New steel-strip-reinforced fiberglass pipe handles high-pressure oilfield applications
Ameron International (Pasadena, Calif.), manufactures composite piping for demanding oil industry applications. The company's standard 152-mm/6-inch filament wound glass-reinforced epoxy oilfield lines withstand oil temperatures in the 38°C to 82°C (100°F to 180°F) range and operating pressures as high as 100 bar/2,000 psi. Until recently, however, oil exploration companies typically have used lined and coated X60 steel pipe when larger diameters were required, because of concerns about the pressure-handling capabilities of fiberglass pipe. Seeing the potential for an economical large-diameter composite pipe, Ameron developed its patented hybrid Steel-strip Laminate (SSL) composite design that incorporates reinforcing plies of thin, 4-inch wide coiled stainless steel strips into the filament wound composite structure. SSL pipe can be produced in diameters from 203 mm to 1,016 mm/8 inches to 40 inches, with temperature ratings as high as 93°C/200°F, pressure ratings to 388 bar/5,600 psi and burst pressures from 827 bar to 1034 bar/12,000 psi to 15,000 psi.
"The core steel strip laminate is the primary load-bearing element," explains Dr. SuSu Wang of the Composites Engineering and Applications Center (CEAC), at the University of Houston (Houston, Texas). Based on its non-linear (ply-by-ply) elastoplastic progressive failure analysis of the SSL pipe structure, CEAC concluded that "the common concern of size effect on FRP [fiber-reinforced plastic] pipe pressure rating should not be an issue in the safe design of SSL pipe." SSL is expected to find use onshore in secondary recovery operations, which often entail injecting "produced water" into an oil-bearing substrate to increase oil production. Produced water is a hazardous byproduct of the oil drilling process for which re-injection into the rock strata is an acceptable method of disposal. Larger SSL pipe can handle higher injection pressures, increase flow volume and speed, and resist the effects of the highly corrosive water. In offshore exploration, heavy steel riser pipes pose the risk of sinking their platforms. At 914.4m /3,000 ft depth, an SSL or carbon composite riser has substantial economic benefits due to the weight advantage, compared to steel, says Rocky Friedrich, Ameron's VP for corporate research and engineering. Although the initial cost of SSL 10-inch diameter ($50/ft) is about 40 percent higher than that of X60 steel ($35/ft), Friedrich says cost analyses show that SSL slashes pipe weight and life-cycle cost by half, compared to X60 steel pipe onshore, and even more in subsea installations.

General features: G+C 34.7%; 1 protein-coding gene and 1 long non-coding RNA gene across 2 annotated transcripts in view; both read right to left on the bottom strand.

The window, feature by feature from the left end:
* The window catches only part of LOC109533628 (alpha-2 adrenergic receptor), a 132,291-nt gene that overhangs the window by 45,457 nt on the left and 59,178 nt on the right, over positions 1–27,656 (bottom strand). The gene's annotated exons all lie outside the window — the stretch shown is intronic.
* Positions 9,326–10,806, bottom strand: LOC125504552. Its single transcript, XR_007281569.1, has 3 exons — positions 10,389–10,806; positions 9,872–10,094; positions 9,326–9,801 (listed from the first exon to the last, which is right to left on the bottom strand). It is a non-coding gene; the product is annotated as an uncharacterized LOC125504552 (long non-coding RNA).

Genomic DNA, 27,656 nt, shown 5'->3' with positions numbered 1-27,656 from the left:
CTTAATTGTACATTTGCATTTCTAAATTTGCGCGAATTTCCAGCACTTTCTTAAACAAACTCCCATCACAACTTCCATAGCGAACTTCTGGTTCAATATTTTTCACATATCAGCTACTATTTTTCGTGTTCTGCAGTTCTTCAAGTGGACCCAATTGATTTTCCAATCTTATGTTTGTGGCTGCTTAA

Ameron's strategy was first to fully develop and implement SSL technology in corrosive applications onshore, then apply the technology for offshore application. Initial design analysis involved complex calculations of load sharing between Ameron's standard glass-reinforced epoxy pipe and the proposed steel wrapping. The design required that the axial and diametral strain performance values of both materials be the same under load since, in the SSL pipe, they would be intimately bonded together.
Stress calculations are based on standards established in ISO 14692 Petroleum and Natural Gas Industries - Glass-reinforced Plastics Piping (International Organization for Standardization, Geneva, Switzerland, December 2002), which recognizes that the allowable long-term applied stress to the glass-reinforced epoxy layers in the hoop direction actually depends on the ratio of hoop to axial stress (R-ratio). Earlier standards from the American Petroleum Institute (API, Washington, D.C.) and ASTM International (ASTM, W. Conshohocken, Pa.) load the pipe section as a closed-end pressure vessel, with a 2:1 ratio of hoop stress to axial stress.
Pipe analysis was done in Mathcad from Mathsoft Engineering & Education Inc. (Cambridge, Mass.) and Caesar II FEA pipeline analysis software, supplied by Coade Engineering Software Inc. (Houston, Texas) Design safety factors are based on API 15HR, High Pressure Fiberglass Line Pipe, which calls for a 1.5:1 safety factor to the 97.5 percent low confidence limit after 20 years of service (that is, by statistical probability, only 2.5 percent of the data points will be below the predicted range at the end of that period).
Loads were basically calculated as follows: The hoop modulus of the glass/epoxy liner is ~3.93 million psi/27.1 GPa at 65.5°C/150°F, while the hoop modulus of the steel reinforcement is ~30 million psi/207 GPa, a ratio of about 7.63:1 — a substantial difference. The long-term allowable stress in the glass/epoxy is around 79 MPa/11,500 psi at 65.5°C/150°F, based on long-term regression analysis per ASTM D2992, so the applied stress in the steel layers is 7.63 x 11,500 = 87,745 psi or 605 MPa.
"The actual load sharing is more complicated than these simplified calculations and must balance eight equations and eight unknowns, recognizing the hoop and axial modulus of both the steel and glass/epoxy layers, the Poisson's ratio in both directions, plus a force balance in both directions," says Friedrich. "But the result is very similar."
The next step was selection of the type of steel reinforcement to handle the calculated applied stress. ASME B31.4 (American Society of Mechanical Engineers, New York, N.Y.) requires that the steel layers, taken together as a bonded unit, must have a calculated stress less than or equal to 72 percent of the specified minimum yield strength (SMYS) of the steel used. A design stress of 87,745 psi requires an SMYS for the steel layers of 841 MPa/122,000 psi, calculated as 87,745/0.72 = ~121,868, or the equivalent of X122 steel pipe. In comparison, the SMYS of X60 steel pipe is 413 MPa/60,000 psi. Ameron selected Ducal 1400 steel from SSAB Svenskt Stal AB (Stockholm, Sweden), which offers a minimum tensile strength of 1,400 MPa/203,000 psi and an SMYS of 1,050 MPa/152,250 psi, which more than meets the 122,000 psi requirement.